Study: BC contributes $71M to local economy

Published 8:25 pm Thursday, September 1, 2011


BC Communications Director

Bainbridge College annually makes a positive economic impact on its southwest Georgia (SOWEGA) service region. That impact was valued at more than $71,150,000 by an annual study for Fiscal Year (FY) 2010, which ran from July 1, 2009 through June 30, 2010. The college’s impact included an employment impact of 987 full-time and part-time jobs: 219 on-campus and 768 off-campus jobs that exist because of institution-related spending.

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The study by Selig Center for Economic Growth in the University of Georgia’s Terry College of Business lists $0 for Bainbridge College (BC) capital projects, since BC has received no state funds for major construction since the Charles H. Kirbo Regional Center was completed. So the study lacks the positive economic effect of BC’s alternatively-funded major construction of its $20 million, 78,000-square-foot Student Wellness Center that BC students voted to fund through a student fee.

The report noted that the University System of Georgia (USG) as a whole had an essentially flat FY2010 output impact on institutions’ regional economies compared to FY 2009. Yet BC’s output impact increased from FY 2009’s $70,824,164 to FY 2010’s $71-plus million.

BC’s initial spending, including salaries and fringe benefits, operating supplies and expenses, and other budgeted expenditures, was reported at $77,212,025.

Initial spending by USG institutions equaled $9.1 billion, or 72 percent of the total economic impact. Combined with spending by students who attended the institutions, the total initial spending accounted for most of the USG’s $12.6 billion in overall economic impact. The remaining $3.5 billion (28 percent) in impact was created by re-spending, which is the multiplier effect of those dollars as they are spent again in the region.

The economic impact estimates are based on regional input-output models of each institution’s regional economy, certain necessary assumptions, and available data on annual spending in the specified categories, the report noted.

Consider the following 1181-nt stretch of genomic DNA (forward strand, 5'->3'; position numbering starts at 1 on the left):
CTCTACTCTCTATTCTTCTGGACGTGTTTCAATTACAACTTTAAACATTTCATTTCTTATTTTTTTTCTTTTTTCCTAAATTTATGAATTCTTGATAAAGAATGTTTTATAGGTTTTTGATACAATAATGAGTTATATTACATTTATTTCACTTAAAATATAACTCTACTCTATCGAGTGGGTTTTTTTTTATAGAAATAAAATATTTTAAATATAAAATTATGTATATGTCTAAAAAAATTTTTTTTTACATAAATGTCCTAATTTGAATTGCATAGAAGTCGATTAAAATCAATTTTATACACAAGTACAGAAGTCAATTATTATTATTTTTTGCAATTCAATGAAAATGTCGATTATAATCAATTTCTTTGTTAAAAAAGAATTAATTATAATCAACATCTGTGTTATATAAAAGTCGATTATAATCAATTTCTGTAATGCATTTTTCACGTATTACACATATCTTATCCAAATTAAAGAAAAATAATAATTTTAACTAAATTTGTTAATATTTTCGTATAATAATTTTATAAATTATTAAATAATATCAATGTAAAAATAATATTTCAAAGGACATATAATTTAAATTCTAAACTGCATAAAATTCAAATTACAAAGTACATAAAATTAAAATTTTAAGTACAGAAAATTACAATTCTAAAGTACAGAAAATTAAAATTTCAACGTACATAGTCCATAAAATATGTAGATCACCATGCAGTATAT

These positive impact benefits permeate both private and public sectors of the host communities. For example, for each job created on campus, 1.9 off-campus jobs exist because of spending related to the college or university, the report said. This impact demonstrates that USG institutions are essential to the state’s economy and their existence translates into jobs, higher incomes, and greater production of goods and services.

The overall positive economic impact by USG as a whole and BC in particular was a focal point of the Second Annual Economics of Education Conference that BC’s Early County Center co-sponsored with the Georgia Partnership for Excellence in Education,  during the last fall semester.

The conference keynoter discussed the positive economic contribution that BC has on its service area and the value that higher educational achievement brings through higher lifetime earnings, less unemployment, and more ability to contribute by spending in the local community, which increases revenues that support local governments and schools.

Universities and colleges, such as Bainbridge College and the BC Early County Center, are essential parts of Georgia’s economy, providing jobs, higher incomes, and greater production of goods and services. BC’s economic impact is felt in Baker, Decatur, Early, Grady, Miller, Mitchell, and Seminole counties, the USG report noted.

These benefits were addressed by Dr. Jeffrey M. Humphreys, director of economic forecasting for the Selig Center and author of the study.

“Colleges and universities are key drivers in economic development,” he said. “Higher education institutions educate the workforce, innovate through basic and applied research, and collaborate with employers to help them become more competitive.”

In its summary of the economic benefits each USG institution conveys to the community in which it is located, the study estimated those benefits for several categories of institution-related expenditures: salaries and fringe benefits, operating supplies and expenses, and other budgeted expenditures; spending by the students; and capital projects.

The Selig Center’s research has limitations. It neither quantifies the many long-term benefits that a higher-education institution and its outreach and service units impart to the host community’s economic development, nor does it measure intangible benefits to local residents such as cultural opportunities, intellectual stimulation and volunteer work. It also does not measure spending by USG retirees who live in the host communities, spending by visitors to USG institutions, such as those attending conferences or other events, nor does it measure additional sources of income for USG employees, such as consulting work, personal business activities and inheritances.

Note: The Selig Center’s FY2010 report is available online at